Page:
Confidence in Europe’s Commitment to JCPOA

“JCPOA is far greater than a mere economic issue for Europeans. The security implications of the action plan are much more important than the trade relations between Iran and Europe”
Majid Takht-RavanchiMajid Takht-Ravanchi

The deputy for political affairs at the presidential office believes that European powers are unlikely to back away from the 2015 nuclear deal in the face of US pressure, citing their high stakes in the historic agreement.

"I do not believe that Europeans are moving toward pulling out of the JCPOA," Majid Takht-Ravanchi told ISNA on Saturday, using an abbreviation that stands for the Joint Comprehensive Plan of Action, the official name of the deal.

However, he said Iran has fully geared up to deal with any scenario.

"We have made the necessary planning and the Foreign Ministry, the atomic energy organization, economic sectors and government and non-government bodies will know how to respond," should the US and its European allies walk out of the pact, Takht-Ravanchi said.

The three European powers, namely Britain, France and Germany, joined the US, Russia and China in nearly two years of EU-coordinated talks with Iran to seal the landmark agreement that saw international sanctions against Iran eased in exchange for time-bound curbs on its nuclear program.

But the action plan has faced harsh criticism by US President Donald Trump, who has blamed his predecessor Barack Obama for conceding too much to the Islamic Republic during the nuclear negotiations and failing to also target its missile and other non-nuclear activities.

The EU has said it is "carefully assessing" Trump's Jan. 13 statement on the international accord, in which the US leader set a 120-day deadline for fixing the deal's "disastrous flaws".

The European Union is desperate to protect deal, touting it as a major diplomatic achievement that averted a brewing war, but Trump has said Washington will abandon the deal and reimpose sanctions unless Tehran is subjected to tougher nuclear controls and new curbs on its regional role and ballistic missile program.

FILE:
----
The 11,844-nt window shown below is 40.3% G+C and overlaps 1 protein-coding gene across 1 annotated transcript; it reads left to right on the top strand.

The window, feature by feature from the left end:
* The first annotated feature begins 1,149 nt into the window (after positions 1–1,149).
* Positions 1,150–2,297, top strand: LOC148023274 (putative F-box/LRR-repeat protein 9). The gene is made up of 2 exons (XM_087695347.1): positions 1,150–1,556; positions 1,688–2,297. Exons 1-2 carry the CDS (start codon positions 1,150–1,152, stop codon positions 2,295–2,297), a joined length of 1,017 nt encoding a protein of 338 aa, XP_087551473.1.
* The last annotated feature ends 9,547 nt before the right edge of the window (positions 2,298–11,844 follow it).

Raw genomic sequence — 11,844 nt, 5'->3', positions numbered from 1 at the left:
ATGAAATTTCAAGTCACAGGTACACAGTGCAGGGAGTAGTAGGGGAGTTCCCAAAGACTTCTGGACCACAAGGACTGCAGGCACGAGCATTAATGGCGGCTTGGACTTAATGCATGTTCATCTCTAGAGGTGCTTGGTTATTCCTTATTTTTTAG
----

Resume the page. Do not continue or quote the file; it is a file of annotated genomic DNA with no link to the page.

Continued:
Europeans have said they are open to taking action to address concerns over Tehran's non-nuclear activities, meanwhile opposing Trump's demand for a renegotiation of the pact, arguing that it is impossible to do so without voiding it.

Highlighting their staunch backing for the agreement, Takht-Ravanchi said Europe seeks more than just economic gains from the deal.

"JCPOA is far greater than a mere economic issue for Europeans. The security implications of the action plan are much more important than the trade relations between Iran and Europe. As the Europeans have said themselves they are firmly supporting the JCPOA because they see it as a multilateral project that has helped ease some of their economic as well as security concerns."

In his statement, Trump agreed to waive US nuclear-related sanctions but warned it was the "last chance" to fix the deal, demanding that US lawmakers and European allies draw up a new deal imposing restrictions on Iran's non-nuclear activities.

  Plane Deal  

A couple of days after Trump's announcement, European planemaker Airbus predicted the delivery of dozens of Iran-ordered European jets could take longer to complete than planned.

Takht-Ravanchi dismissed speculations that Trump's ultimatum has raised the possibility of such a delay, saying, "I believe this issue is more technical than political."

"Licenses are not the only issue in the delivery of the airplanes and financing such purchases is also important," he noted.

Airbus has secured a batch of export licenses from the US Treasury Department that expire around the start of the next decade, meaning it would need renewed permission to complete its planned deliveries to Iran, which are scheduled to stretch beyond 2020.

The number of deliveries covered by those existing licenses would shrink if schedules were delayed, industry sources say.

Industry sources say Iran has been forced by the lack of financing to pay cash via its central bank for the airplanes it has received already, and deals may be worked out allowing these payments to double as deposits for future aircraft deliveries, Reuters reported.

European planemaker Airbus and its US rival Boeing have agreed to sell a combined total of 180 jets to renew the aging fleet of state carrier Iran Air, but the deliveries depend on US support for the deal because of the number of US parts in all their jets.

So far Iran Air has taken delivery of three Airbus jets and a handful of turboprops built by its Franco-Italian affiliate ATR.

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